How many people, Chris Daggett wants to know, feel well represented by Republicans or Democrats in Trenton?
In a Bordentown crowd of a couple of dozen people, a few hands go up.
How many feel either party is addressing the issues facing the state? Even fewer hands.
Daggett says he, too, no longer believes either party will tackle the state's problems, which is why he is running for governor as an independent.
Daggett is new to the political game, but after a few months on the campaign trail, his pitch and delivery are growing more practiced and smooth. Trim and neatly groomed, Daggett, 59, looks the part of a candidate and engages the crowd on this warm August night with the ease of a college professor.
The Bernards Township resident talks about his background - growing up in New Jersey, his doctorate in education, his years leading the state Department of Environmental Protection and the local region of the U.S. Environmental Protection Agency, his work in brownfields remediation, volunteering for nonprofits.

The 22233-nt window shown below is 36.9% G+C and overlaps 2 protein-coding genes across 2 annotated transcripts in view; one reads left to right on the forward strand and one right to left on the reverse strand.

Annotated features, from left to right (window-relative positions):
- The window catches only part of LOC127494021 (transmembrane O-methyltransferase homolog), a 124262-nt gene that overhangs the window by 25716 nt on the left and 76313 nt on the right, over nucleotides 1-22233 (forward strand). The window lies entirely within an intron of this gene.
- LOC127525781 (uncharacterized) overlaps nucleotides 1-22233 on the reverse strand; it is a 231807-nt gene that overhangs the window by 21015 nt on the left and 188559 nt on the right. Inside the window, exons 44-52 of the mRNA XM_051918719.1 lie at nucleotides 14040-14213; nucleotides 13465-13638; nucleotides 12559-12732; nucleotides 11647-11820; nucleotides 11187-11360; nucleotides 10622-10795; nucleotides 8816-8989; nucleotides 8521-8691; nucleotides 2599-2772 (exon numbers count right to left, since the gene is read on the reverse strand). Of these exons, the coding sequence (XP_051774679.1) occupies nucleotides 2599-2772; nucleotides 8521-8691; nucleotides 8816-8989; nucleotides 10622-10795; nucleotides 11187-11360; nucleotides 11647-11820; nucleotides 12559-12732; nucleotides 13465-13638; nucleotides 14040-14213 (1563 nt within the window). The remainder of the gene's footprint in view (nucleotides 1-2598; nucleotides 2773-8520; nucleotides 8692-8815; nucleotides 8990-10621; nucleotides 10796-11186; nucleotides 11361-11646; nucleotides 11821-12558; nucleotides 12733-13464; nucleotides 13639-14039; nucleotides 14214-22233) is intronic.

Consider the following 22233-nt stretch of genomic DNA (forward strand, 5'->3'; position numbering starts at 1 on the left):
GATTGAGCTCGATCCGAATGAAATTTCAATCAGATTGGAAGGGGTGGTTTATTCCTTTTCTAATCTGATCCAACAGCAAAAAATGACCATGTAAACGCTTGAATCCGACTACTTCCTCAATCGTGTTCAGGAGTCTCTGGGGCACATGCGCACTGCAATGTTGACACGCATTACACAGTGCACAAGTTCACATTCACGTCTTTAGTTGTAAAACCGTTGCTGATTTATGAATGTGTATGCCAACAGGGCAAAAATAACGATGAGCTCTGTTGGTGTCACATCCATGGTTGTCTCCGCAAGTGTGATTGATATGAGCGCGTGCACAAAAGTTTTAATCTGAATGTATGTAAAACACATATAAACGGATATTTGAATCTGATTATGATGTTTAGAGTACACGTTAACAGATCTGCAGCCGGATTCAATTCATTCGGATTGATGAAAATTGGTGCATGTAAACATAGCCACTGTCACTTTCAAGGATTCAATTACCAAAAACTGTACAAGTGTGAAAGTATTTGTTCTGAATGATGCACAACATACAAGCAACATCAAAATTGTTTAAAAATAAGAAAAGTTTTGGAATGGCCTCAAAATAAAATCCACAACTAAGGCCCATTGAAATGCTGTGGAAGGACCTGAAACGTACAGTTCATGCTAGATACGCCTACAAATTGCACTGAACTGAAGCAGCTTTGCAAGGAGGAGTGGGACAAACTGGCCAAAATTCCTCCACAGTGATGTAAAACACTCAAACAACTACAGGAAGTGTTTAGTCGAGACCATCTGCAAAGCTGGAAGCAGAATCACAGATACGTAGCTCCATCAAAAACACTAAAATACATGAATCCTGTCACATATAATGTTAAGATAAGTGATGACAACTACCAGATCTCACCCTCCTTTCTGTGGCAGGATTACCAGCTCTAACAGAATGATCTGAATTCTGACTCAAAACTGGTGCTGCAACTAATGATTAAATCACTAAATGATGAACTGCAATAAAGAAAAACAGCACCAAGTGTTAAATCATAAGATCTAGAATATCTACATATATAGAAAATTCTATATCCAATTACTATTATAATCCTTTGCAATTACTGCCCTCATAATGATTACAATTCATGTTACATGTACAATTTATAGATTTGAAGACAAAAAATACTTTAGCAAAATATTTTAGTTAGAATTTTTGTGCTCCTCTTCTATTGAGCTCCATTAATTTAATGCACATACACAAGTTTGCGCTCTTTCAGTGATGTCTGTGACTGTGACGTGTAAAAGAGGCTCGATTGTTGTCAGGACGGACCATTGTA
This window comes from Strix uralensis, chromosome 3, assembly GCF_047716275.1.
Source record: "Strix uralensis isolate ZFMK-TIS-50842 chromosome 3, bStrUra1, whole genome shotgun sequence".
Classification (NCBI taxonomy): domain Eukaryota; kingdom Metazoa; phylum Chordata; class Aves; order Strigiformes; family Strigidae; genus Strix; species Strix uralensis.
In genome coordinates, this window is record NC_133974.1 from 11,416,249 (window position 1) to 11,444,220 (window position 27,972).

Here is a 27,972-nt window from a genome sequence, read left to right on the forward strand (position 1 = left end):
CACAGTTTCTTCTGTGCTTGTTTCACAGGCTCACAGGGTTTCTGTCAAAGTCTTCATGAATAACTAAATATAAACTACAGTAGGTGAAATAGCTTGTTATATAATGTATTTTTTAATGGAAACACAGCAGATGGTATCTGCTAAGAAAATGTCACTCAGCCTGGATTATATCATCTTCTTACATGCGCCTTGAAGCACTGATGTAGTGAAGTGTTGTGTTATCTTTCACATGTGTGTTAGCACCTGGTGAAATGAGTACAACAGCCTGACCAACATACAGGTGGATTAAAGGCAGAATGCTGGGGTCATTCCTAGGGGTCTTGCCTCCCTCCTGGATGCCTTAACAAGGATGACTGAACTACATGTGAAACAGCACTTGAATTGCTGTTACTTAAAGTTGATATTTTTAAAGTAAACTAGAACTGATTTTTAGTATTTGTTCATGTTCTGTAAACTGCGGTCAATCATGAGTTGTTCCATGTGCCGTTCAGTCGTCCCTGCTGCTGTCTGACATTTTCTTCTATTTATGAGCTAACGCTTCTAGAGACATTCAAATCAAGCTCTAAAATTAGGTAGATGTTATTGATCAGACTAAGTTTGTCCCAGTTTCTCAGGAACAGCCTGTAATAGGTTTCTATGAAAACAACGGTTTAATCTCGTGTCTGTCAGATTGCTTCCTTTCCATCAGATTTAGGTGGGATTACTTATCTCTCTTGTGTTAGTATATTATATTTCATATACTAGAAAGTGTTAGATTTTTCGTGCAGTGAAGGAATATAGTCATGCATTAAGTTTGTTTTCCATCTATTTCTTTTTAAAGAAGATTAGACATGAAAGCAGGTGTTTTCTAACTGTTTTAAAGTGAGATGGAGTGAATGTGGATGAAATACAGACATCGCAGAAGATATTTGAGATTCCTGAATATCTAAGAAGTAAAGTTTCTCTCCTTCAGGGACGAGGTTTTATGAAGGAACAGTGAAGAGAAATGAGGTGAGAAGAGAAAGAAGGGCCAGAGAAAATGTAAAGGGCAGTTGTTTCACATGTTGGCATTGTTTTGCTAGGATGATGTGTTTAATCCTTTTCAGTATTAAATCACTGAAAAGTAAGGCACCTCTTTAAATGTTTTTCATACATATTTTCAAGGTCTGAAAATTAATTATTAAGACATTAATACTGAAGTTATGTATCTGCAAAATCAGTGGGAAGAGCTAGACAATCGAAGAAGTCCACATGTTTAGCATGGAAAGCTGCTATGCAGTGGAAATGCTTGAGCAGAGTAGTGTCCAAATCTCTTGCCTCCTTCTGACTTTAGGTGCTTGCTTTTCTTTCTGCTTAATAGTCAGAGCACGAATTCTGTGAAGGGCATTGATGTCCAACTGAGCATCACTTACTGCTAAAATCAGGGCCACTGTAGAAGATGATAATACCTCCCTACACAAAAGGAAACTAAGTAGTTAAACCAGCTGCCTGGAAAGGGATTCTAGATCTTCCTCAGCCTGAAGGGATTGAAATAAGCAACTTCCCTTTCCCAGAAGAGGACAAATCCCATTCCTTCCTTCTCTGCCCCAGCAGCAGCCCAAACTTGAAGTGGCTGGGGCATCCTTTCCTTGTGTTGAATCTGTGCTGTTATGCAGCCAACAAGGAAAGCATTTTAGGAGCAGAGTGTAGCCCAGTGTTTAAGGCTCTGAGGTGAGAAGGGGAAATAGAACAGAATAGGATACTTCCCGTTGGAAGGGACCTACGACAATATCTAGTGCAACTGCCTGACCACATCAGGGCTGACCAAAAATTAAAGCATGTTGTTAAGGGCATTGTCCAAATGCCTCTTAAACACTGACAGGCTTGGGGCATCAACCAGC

He also offers some alarming numbers New Jersey's elected officials rarely talk about: the more than $30 billion unfunded liability in government employees' pensions. The $60 billion to $70 billion in unfunded health-care liabilities. A state budget shortfall next year of between $4 billion and $10 billion, in a budget of $29 billion.
Other candidates talk about how they would solve the state's fiscal problems by cutting expenses. But do the math, Daggett says, and you would need to cut at least 80,000 state workers to close the budget gap. The state doesn't even have that many employees, which means some people would have to be fired twice.
The audience laughs.
Soon Daggett opens up the floor to questions. A woman stands up and asks what many voters are asking: As an independent candidate facing narrow odds, what, exactly, is his strategy to win? Can he win?
Conventional wisdom is that Daggett doesn't have a chance - even though he is the first independent in state history to raise enough money to qualify for public matching funds, and in time to earn a seat at the two official debates. He has also won the endorsement of the state's largest newspaper, the Newark Star-Ledger.
Daggett contemplated races in 2001 and 2005, only to be talked out of running by various friends, who thought he couldn't win.
This time, he is not listening to them.
In Democratic Gov. Corzine, Daggett sees a surprisingly unpopular incumbent. In Republican Christopher J. Christie, he sees a one-issue candidate with no state government experience, whose lead has withered under the barrage of Corzine's negative ads.